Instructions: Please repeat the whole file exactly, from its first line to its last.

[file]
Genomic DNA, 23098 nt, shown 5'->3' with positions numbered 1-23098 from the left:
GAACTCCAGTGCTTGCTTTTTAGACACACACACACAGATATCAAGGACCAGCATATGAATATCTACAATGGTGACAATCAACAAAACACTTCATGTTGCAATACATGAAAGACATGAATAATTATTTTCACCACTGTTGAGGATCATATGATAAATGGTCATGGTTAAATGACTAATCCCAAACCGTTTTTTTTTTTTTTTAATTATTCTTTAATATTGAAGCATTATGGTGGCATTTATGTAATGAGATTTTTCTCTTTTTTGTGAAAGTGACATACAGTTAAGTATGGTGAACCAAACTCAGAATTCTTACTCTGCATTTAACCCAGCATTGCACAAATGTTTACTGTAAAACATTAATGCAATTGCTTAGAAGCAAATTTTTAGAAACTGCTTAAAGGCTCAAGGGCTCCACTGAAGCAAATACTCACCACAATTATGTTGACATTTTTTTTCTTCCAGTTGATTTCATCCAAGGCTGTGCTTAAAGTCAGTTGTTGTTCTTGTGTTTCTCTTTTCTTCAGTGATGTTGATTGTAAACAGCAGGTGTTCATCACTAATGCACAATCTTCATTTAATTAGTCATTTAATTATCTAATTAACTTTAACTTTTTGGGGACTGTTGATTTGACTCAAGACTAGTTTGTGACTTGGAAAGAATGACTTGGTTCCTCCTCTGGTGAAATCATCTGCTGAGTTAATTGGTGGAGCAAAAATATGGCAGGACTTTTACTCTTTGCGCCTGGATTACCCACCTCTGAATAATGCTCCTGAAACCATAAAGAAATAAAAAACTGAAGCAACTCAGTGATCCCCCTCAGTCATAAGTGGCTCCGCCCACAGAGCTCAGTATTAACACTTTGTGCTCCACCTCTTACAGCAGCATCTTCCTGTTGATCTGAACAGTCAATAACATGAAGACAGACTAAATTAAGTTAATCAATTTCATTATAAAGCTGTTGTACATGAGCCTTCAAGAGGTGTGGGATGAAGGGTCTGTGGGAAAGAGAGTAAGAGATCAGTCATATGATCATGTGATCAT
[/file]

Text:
Genomic DNA, 23098 nt, shown 5'->3' with positions numbered 1-23098 from the left:
GAACTCCAGTGCTTGCTTTTTAGACACACACACACAGATATCAAGGACCAGCATATGAATATCTACAATGGTGACAATCAACAAAACACTTCATGTTGCAATACATGAAAGACATGAATAATTATTTTCACCACTGTTGAGGATCATATGATAAATGGTCATGGTTAAATGACTAATCCCAAACCGTTTTTTTTTTTTTTTAATTATTCTTTAATATTGAAGCATTATGGTGGCATTTATGTAATGAGATTTTTCTCTTTTTTGTGAAAGTGACATACAGTTAAGTATGGTGAACCAAACTCAGAATTCTTACTCTGCATTTAACCCAGCATTGCACAAATGTTTACTGTAAAACATTAATGCAATTGCTTAGAAGCAAATTTTTAGAAACTGCTTAAAGGCTCAAGGGCTCCACTGAAGCAAATACTCACCACAATTATGTTGACATTTTTTTTCTTCCAGTTGATTTCATCCAAGGCTGTGCTTAAAGTCAGTTGTTGTTCTTGTGTTTCTCTTTTCTTCAGTGATGTTGATTGTAAACAGCAGGTGTTCATCACTAATGCACAATCTTCATTTAATTAGTCATTTAATTATCTAATTAACTTTAACTTTTTGGGGACTGTTGATTTGACTCAAGACTAGTTTGTGACTTGGAAAGAATGACTTGGTTCCTCCTCTGGTGAAATCATCTGCTGAGTTAATTGGTGGAGCAAAAATATGGCAGGACTTTTACTCTTTGCGCCTGGATTACCCACCTCTGAATAATGCTCCTGAAACCATAAAGAAATAAAAAACTGAAGCAACTCAGTGATCCCCCTCAGTCATAAGTGGCTCCGCCCACAGAGCTCAGTATTAACACTTTGTGCTCCACCTCTTACAGCAGCATCTTCCTGTTGATCTGAACAGTCAATAACATGAAGACAGACTAAATTAAGTTAATCAATTTCATTATAAAGCTGTTGTACATGAGCCTTCAAGAGGTGTGGGATGAAGGGTCTGTGGGAAAGAGAGTAAGAGATCAGTCATATGATCATGTGATCAT